Four girls from Grand View University have a driving passion for helping, healing, and caring. These nursing students have traveled to Pignon, Haiti opening themselves up to new experiences. During their time here, the team will learn to recognize love revealed in and around them in a new light. It’s their same burning passion displayed in a different context. Keep reading to see how their journey has started.
Hello friends and family!! (Bonswa mwen zanmi yo)
We have arrived safely in Haiti after a very long plane ride! We were so grateful to be greeted by everyone once we had finally arrived. After getting some lunch and settling in we went into town for an afternoon in Pignon. As we went into town, we were amazed at what we saw and experienced. It was oddly fascinating as everywhere we looked there were people going about their daily lives. Such as: ladies doing laundry, people selling sugar cane, people fixing their motors on the side of the road, and observing the goats, and donekys everywhere. ( Used for hauling supplies.)
The first thing we did in town was visited a friend of Liz, and Christi’s, who they have been seeing for a few months. They lovingly call him Lep, as it looks like he has leprosy but he actually has Psoriasis. It is a very severe case. He was finally able to get medical attention. They gave a specific cream, and he has shown great improvement in his condition. While we were speaking with Lep, his daughter mentioned how they wished they could have some gloves to apply the cream on him. When we overheard this comment Katelyn realized that she had extra gloves packed in her bag. We were so happy that we were able to bless Lep with these gloves.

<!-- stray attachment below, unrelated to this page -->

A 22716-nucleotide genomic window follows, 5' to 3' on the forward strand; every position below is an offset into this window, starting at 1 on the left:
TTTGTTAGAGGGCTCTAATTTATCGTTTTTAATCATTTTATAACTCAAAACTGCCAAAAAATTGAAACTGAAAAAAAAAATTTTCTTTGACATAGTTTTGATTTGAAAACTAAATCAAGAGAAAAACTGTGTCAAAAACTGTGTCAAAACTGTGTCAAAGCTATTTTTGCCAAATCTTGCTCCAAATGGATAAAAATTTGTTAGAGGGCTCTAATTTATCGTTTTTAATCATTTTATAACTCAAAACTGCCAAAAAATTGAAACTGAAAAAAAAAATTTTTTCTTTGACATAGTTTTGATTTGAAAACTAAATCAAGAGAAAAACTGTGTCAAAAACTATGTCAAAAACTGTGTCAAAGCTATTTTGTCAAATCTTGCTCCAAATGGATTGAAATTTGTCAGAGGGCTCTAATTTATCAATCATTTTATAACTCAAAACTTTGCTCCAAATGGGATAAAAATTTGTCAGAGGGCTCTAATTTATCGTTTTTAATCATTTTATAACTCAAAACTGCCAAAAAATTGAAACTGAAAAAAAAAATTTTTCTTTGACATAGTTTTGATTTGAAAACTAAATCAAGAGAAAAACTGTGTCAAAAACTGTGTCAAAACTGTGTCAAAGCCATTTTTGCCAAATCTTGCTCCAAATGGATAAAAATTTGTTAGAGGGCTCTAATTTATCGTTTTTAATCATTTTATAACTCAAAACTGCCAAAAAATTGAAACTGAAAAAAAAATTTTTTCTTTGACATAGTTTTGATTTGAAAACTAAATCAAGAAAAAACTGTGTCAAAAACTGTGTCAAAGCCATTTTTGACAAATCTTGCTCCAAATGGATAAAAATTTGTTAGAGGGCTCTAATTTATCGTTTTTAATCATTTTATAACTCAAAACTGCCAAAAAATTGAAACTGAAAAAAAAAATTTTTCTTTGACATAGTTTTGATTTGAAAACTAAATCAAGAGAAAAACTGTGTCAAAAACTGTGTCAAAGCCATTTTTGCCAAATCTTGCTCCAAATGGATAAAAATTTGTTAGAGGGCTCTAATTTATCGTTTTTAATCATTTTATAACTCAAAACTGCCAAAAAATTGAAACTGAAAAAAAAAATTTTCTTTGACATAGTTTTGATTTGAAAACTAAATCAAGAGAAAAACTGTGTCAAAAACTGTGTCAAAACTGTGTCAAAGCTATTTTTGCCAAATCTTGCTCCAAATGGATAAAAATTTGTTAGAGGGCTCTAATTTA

After leaving Lep’s house we went into the market.There we were able to interact with the Haitians as we walked through the market. They took the time and had the patience to teach us some Creole. It was very overwhelming at first but they were so helpful and kind in their teaching. By the time we left the market we had learned many small phrases already.
While we were at the market we made a new friend named Robinson. When we were leaving, his young daughter saw us and ended up tripping while trying to catch up with us. Being four caring-hearted nursing students, we wanted to make sure she was okay and felt cared for. She had two little scrapes on her knees. We cleaned up her cuts and put a bandaid on it. Something that we felt was so small, meant the world to her. Something so simple, that we don’t even hesitate in the United States, can be so easily taken for granted. After our first day here we have already learned that the difference between life and death in Haiti can be as simple as Neosporin and a bandaid.
By, Katelyn Kime, Maddie Brewer, Kelsie Walsh, and Krystal Bellis